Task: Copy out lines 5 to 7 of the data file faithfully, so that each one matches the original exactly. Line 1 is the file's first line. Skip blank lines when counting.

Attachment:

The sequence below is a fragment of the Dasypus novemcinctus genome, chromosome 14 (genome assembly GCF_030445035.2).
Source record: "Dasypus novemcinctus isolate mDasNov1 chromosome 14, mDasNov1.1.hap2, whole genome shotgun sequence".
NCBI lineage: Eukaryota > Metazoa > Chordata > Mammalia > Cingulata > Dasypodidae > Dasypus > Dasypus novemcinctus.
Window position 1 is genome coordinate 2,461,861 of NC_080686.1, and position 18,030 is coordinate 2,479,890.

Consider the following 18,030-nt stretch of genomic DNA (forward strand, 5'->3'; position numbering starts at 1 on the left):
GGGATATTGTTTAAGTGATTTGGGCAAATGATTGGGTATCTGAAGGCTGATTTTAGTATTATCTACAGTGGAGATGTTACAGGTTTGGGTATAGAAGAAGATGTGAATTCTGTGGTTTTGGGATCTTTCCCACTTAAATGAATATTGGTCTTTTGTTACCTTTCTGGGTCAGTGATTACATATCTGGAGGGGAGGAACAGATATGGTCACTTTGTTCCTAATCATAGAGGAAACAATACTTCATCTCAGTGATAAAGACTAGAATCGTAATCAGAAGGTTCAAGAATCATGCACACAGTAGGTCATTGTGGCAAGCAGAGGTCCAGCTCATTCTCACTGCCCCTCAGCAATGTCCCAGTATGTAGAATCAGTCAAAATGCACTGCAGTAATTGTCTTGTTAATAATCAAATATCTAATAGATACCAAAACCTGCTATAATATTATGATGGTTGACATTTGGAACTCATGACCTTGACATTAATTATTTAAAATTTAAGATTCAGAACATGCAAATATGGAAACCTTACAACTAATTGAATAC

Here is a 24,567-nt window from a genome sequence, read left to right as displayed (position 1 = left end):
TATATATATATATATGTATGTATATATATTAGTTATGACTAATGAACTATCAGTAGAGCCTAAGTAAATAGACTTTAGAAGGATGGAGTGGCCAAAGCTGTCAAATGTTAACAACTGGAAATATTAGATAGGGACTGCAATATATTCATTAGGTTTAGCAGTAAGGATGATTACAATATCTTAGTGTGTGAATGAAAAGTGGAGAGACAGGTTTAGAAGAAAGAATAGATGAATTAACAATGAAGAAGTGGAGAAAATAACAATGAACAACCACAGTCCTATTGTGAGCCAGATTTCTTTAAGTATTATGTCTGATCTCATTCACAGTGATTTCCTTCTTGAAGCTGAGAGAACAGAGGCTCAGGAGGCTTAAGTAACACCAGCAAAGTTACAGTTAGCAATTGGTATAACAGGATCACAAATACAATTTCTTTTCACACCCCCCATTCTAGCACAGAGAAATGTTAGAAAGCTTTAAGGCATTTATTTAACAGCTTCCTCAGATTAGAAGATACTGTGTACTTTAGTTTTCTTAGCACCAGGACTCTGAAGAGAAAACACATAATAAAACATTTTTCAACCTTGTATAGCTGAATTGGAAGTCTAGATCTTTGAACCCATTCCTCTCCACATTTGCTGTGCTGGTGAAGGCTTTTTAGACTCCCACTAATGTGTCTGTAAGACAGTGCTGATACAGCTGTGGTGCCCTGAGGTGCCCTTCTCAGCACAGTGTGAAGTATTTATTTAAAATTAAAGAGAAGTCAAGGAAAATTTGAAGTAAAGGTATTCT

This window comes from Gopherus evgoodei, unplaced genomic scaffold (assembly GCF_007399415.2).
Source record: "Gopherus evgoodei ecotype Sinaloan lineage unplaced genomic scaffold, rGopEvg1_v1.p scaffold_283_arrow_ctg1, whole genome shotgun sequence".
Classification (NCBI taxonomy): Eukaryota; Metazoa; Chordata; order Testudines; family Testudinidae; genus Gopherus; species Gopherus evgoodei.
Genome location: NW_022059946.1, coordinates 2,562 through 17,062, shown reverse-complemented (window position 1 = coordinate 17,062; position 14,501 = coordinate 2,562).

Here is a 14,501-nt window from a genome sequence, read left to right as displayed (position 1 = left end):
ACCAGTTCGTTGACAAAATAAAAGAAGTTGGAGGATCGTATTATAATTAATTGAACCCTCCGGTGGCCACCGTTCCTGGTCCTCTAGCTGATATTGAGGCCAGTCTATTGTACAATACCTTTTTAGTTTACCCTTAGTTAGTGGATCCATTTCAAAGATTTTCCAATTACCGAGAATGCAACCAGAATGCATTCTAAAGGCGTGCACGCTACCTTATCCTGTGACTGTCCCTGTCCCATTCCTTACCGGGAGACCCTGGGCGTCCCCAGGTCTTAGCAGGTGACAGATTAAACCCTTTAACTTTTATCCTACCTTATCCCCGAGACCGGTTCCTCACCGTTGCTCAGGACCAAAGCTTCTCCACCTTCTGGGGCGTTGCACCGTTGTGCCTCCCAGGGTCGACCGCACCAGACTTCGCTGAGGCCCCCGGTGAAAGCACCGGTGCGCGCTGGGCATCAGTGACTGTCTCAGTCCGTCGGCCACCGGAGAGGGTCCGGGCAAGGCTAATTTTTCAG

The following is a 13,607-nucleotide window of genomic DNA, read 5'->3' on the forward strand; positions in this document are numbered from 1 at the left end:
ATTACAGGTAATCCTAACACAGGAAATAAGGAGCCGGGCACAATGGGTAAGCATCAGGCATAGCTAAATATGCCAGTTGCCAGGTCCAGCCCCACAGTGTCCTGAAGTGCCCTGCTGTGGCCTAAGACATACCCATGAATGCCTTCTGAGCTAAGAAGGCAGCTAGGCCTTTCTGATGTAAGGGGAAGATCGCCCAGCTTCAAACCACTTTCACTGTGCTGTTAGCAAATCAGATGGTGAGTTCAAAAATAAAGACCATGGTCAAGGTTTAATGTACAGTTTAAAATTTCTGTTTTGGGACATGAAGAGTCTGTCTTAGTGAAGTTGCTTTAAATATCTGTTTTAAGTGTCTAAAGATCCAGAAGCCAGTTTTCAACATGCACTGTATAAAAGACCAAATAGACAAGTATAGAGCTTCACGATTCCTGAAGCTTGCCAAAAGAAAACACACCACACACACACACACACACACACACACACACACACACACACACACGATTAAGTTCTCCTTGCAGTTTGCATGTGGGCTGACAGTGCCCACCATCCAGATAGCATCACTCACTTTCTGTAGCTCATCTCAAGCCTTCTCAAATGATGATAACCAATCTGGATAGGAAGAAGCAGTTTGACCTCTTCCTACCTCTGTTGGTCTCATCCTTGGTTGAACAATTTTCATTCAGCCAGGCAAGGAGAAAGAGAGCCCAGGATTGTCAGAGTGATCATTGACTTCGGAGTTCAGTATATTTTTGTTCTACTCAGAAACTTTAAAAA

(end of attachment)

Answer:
Consider the following 18,030-nt stretch of genomic DNA (forward strand, 5'->3'; position numbering starts at 1 on the left):
GGGATATTGTTTAAGTGATTTGGGCAAATGATTGGGTATCTGAAGGCTGATTTTAGTATTATCTACAGTGGAGATGTTACAGGTTTGGGTATAGAAGAAGATGTGAATTCTGTGGTTTTGGGATCTTTCCCACTTAAATGAATATTGGTCTTTTGTTACCTTTCTGGGTCAGTGATTACATATCTGGAGGGGAGGAACAGATATGGTCACTTTGTTCCTAATCATAGAGGAAACAATACTTCATCTCAGTGATAAAGACTAGAATCGTAATCAGAAGGTTCAAGAATCATGCACACAGTAGGTCATTGTGGCAAGCAGAGGTCCAGCTCATTCTCACTGCCCCTCAGCAATGTCCCAGTATGTAGAATCAGTCAAAATGCACTGCAGTAATTGTCTTGTTAATAATCAAATATCTAATAGATACCAAAACCTGCTATAATATTATGATGGTTGACATTTGGAACTCATGACCTTGACATTAATTATTTAAAATTTAAGATTCAGAACATGCAAATATGGAAACCTTACAACTAATTGAATAC

Here is a 24,567-nt window from a genome sequence, read left to right as displayed (position 1 = left end):